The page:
"We have to transform the field of social institutions into a vast experimental field, in such a way as to decide which taps need turning, which bolts need to be loosened here or there, to get the desired change; we certainly need to undertake a process of decentralisation, for example, to bring the decision-making centres and those who depend on them closer, thus avoiding the kind of grand totalising intergration that leaves people in complete ignorance of what is involved in this or that regulation. What we have to do then is to increase the experiments wherever possible in this particularly interesting and important area of social life, bearing in mind that a whole institutional complex, at present very fragile, will probably have to undergo a restructuring from top to bottom." - Michel Foucault, 'A Finite Security System Confronting an Infinite Demand', Interviews and other writings 1977-1984


The Assassin

Plot and character are almost incidental to this wuxia from Hsiao-Hsien. I wonder whether the story is a bit like the Chinese equivalent of King Arthur or Robin Hood – so familiar that slicing away the exposition will still leave a recognisable film intact. Very little is made easy for the Western viewer. There are hints of contemporary tensions between Taiwan and mainland China in the conflict between the Tang dynasty and the province of Weibo. Nie Yinniaang has to choose between her allegiance to the imperial court (who have trained her to be an assassin), and an underlying connection to the place where she grew up, her family, and a buried youthful romance.

But leaving all that sort of ill-informed speculation aside, much of The Assassin feels to me like an exercise in style. It's no exaggeration to say that the film is painterly when it comes to composition, sumptuous when it comes to set-design, and dazzling when it comes to cinematography. Often it's left to the sound (seemingly diagetic – in that it's not always clear where it's coming from) to subtly build and release tension. The martial arts choreography is almost embarrassingly absent. Instead, the film is all about people in space, observing each other and deciding where their loyalties lie.


"Actually, I think I have real difficulty in experiencing pleasure. I think that pleasure is a very difficult behaviour. It's not as simple as that [Laughter] to enjoy one's self. And I must say that's my dream. I would like and I hope I'll die of an overdose [Laughter] of pleasure of any kind. Because I think it's really difficult and I always have the feeling that I do not feel the pleasure, the complete total pleasure and, for me, it's related to death.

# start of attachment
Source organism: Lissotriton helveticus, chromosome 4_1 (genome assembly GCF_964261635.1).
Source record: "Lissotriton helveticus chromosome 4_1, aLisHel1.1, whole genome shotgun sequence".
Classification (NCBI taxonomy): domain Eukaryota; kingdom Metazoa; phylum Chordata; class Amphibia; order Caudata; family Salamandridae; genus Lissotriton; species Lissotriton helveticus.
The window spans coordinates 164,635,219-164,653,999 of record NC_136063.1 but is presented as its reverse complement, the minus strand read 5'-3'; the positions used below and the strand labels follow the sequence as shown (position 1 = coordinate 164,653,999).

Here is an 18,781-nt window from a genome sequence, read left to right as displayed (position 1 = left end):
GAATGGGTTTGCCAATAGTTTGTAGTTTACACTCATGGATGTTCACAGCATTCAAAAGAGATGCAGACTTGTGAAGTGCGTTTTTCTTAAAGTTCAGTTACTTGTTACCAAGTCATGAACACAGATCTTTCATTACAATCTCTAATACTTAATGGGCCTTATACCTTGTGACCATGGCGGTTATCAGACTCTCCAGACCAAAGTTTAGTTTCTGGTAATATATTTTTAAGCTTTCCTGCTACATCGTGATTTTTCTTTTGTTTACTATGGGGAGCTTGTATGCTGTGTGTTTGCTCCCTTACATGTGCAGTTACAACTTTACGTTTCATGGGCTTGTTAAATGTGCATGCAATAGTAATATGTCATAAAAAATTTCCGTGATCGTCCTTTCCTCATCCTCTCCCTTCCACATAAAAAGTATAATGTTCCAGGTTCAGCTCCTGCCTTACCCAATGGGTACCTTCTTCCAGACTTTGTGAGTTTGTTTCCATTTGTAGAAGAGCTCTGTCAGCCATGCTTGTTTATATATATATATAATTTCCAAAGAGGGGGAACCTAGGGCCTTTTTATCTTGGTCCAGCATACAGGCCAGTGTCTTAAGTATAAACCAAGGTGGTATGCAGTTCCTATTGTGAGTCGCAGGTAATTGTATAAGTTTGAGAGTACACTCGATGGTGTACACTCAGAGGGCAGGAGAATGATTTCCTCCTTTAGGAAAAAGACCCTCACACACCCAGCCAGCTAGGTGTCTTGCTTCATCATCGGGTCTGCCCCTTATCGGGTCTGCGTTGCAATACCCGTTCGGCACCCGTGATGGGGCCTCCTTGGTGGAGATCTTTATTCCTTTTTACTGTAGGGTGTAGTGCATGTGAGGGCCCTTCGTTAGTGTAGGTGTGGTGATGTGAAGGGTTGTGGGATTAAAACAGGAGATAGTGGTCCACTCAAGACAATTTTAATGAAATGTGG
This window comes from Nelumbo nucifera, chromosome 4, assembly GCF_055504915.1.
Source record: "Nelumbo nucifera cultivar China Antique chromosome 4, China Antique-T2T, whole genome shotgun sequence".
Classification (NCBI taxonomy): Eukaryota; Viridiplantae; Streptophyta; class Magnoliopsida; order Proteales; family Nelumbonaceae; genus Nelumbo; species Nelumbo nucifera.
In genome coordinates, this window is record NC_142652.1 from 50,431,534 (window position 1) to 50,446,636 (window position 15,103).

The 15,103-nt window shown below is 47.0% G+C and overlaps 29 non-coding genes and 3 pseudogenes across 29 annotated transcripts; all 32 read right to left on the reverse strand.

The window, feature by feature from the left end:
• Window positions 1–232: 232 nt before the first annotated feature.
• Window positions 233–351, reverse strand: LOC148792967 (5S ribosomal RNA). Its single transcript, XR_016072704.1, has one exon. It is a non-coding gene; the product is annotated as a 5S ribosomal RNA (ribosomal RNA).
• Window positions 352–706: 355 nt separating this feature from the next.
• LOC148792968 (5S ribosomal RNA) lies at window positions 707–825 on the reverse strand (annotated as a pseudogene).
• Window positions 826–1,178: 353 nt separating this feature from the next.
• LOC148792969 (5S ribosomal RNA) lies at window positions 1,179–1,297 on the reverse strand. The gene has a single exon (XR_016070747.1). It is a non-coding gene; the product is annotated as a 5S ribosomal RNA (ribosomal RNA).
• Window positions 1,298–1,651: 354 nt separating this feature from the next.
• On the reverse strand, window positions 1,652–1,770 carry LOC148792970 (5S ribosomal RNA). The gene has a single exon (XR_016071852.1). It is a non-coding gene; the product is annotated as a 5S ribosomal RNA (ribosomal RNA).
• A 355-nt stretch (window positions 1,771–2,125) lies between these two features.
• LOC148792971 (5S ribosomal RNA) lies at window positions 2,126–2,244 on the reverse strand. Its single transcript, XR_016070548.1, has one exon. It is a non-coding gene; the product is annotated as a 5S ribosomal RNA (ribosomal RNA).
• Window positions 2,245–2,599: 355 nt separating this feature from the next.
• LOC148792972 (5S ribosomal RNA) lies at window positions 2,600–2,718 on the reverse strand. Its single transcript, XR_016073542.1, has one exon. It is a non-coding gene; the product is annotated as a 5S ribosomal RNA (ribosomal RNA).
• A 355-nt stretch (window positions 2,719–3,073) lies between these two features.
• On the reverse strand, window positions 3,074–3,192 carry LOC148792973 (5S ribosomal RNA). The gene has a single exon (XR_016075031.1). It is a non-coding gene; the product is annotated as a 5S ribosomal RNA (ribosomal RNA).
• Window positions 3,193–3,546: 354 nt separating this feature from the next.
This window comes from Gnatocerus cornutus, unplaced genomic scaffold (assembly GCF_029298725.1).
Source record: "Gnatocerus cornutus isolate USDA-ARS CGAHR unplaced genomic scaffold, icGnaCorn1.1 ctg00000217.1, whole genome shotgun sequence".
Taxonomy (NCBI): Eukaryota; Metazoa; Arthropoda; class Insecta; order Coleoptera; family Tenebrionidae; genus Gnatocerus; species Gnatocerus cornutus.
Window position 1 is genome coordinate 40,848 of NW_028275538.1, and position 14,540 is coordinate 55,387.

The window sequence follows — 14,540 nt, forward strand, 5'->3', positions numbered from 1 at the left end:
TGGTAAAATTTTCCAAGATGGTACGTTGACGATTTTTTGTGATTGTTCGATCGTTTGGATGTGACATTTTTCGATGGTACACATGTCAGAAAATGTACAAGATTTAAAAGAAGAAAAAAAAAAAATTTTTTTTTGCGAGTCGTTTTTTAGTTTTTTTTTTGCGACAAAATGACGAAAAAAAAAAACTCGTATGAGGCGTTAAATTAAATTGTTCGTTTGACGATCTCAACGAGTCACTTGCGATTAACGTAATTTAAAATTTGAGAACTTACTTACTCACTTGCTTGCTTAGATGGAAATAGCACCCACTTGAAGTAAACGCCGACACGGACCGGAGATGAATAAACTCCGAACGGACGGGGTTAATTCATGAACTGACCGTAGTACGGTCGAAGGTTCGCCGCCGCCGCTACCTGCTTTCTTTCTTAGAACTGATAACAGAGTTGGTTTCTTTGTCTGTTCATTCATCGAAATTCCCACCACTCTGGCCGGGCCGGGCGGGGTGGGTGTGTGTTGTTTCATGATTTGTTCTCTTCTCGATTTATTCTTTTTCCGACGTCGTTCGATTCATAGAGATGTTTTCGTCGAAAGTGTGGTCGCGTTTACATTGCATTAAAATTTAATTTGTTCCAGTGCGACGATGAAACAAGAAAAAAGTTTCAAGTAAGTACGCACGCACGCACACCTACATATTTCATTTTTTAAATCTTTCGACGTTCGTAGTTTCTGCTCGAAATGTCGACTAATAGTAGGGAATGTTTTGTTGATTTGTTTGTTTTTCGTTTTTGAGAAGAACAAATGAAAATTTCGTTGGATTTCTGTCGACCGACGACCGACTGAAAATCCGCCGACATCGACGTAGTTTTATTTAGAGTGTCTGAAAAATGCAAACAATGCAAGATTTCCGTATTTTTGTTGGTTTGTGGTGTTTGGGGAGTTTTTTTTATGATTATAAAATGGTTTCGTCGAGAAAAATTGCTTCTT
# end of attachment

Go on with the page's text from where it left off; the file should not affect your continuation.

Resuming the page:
"...I think that the kind of pleasure I would consider as the real pleasure would be so deep, so intense, so overwhelming that I couldn't survive it. I would die. I'll give you a clearer and simpler example. Once I was struck by a car in the street. I was walking. And for maybe two seconds I had the impression that I was dying and it was really a very, very intense pleasure. The weather was wonderful. It was 7 o'clock during the summer. The sun was descending. The sky was very wonderful and blue and so on. It was, it still is now, one of my best memories. [Laughter]

"There is also the fact that some drugs are really important for me because they are the mediation to those incredibly intense joys that I am looking for and that I am not able to experience, to afford by myself. It's true that a glass of wine, of good wine, old and so on, may be enjoyable but it's not for me. A pleasure must be something incredibly intense." - Michel Foucault, 'The Minimalist Self', Interviews and other writings 1977-1984



Videodrome is ostensibly a comment on the fear that exposure to sexual or violent imagery can infect people's reality and influence their behaviour. Crudely, that horror films provoke murders, or that pornography encourages rape. The plot boils down to the protagonist watching a snuff film and becoming a schizophrenic, unable to tell reality from a hallucination. But the film doesn't stop there. It turns out that those hallucinations are 'directed' by two clandestine organisations at war with each other. One is a quasi-fascistic outfit worried that North America has lost its 'purity' and 'strength' and will be unable to withstand menacing foreign powers. They plan to broadcast the virus and exterminate those perverted enough to watch it. The other organisation is a cult fighting the fascists under the slogan of the 'new flesh'. Their ideology is less clear, but seems to involve an abandoning of the physical for total immersion in the artificial. Its prophet has died and made himself into a work of art, and something similar can be said to happen to the protagonist at the end – he is transfigured into the film we are watching.

Max is caught between these two forces, manipulated by each of them in turn. Both should be in the dock for treating human beings as puppets. The irony is that their mindless minion is a television executive, the sort of creature we imagine is there to manipulate us. In fact, Max is rakish but rather likable. He's just looking after his crappy station's bottom line, and is adorably weirded out by the S&M sexuality Debbie Harry reveals in him. I think Cronenberg is suggesting that we shouldn't worry so much about TV sex and violence, but we should be paying closer attention to the twin powers of politics and religion – particularly in their more extreme manifestations.